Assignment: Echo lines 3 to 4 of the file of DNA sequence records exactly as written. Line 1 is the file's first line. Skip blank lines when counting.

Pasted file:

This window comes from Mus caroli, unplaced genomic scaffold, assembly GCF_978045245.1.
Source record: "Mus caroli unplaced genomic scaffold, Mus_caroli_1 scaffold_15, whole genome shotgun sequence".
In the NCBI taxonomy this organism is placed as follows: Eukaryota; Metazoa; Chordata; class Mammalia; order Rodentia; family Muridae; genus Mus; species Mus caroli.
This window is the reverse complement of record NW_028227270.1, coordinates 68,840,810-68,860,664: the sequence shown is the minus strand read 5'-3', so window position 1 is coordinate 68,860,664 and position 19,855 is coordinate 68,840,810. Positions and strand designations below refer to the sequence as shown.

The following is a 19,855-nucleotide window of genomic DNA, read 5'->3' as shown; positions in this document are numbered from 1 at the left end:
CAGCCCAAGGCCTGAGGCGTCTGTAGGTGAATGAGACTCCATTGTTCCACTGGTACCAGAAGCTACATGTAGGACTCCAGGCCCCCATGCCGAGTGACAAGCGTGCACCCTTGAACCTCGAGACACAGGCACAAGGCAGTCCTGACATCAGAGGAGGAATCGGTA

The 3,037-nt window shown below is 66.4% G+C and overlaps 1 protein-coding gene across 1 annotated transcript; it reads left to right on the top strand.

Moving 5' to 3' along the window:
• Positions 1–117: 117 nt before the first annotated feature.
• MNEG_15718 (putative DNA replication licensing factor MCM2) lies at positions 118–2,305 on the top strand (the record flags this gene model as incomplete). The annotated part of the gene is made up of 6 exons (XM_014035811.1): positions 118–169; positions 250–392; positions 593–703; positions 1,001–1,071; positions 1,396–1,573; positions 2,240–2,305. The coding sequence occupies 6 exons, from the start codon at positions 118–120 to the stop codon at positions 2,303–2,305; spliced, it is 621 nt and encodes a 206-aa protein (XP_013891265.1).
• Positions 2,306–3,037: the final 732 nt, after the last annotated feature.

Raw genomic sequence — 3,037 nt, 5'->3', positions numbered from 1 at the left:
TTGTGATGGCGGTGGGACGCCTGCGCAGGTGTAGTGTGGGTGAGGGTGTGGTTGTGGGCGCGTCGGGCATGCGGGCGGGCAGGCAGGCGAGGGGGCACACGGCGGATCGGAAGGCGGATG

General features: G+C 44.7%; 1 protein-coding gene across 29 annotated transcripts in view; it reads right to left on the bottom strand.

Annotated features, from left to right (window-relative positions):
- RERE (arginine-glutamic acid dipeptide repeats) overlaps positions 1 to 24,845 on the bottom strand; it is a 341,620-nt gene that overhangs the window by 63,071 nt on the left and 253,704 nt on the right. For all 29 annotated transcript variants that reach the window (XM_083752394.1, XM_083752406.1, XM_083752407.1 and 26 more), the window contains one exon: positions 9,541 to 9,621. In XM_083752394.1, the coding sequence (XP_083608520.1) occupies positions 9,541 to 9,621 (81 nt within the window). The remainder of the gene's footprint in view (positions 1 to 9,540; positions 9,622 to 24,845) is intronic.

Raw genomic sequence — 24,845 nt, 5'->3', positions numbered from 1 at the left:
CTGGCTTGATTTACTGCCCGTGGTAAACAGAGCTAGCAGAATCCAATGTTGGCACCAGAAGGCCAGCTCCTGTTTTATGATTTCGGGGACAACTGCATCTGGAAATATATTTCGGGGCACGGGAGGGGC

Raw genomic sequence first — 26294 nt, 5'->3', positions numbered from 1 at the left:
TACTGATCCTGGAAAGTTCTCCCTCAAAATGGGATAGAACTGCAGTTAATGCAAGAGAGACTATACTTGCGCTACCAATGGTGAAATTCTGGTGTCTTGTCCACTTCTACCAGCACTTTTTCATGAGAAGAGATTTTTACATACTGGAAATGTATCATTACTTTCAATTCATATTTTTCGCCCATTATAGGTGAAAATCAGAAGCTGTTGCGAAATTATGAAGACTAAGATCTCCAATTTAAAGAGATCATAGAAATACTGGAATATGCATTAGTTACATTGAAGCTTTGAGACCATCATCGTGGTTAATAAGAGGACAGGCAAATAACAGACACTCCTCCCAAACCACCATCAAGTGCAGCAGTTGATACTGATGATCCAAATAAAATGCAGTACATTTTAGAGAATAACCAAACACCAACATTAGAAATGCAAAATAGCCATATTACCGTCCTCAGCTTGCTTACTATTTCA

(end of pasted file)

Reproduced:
In the NCBI taxonomy this organism is placed as follows: Eukaryota; Metazoa; Chordata; class Mammalia; order Rodentia; family Muridae; genus Mus; species Mus caroli.
This window is the reverse complement of record NW_028227270.1, coordinates 68,840,810-68,860,664: the sequence shown is the minus strand read 5'-3', so window position 1 is coordinate 68,860,664 and position 19,855 is coordinate 68,840,810. Positions and strand designations below refer to the sequence as shown.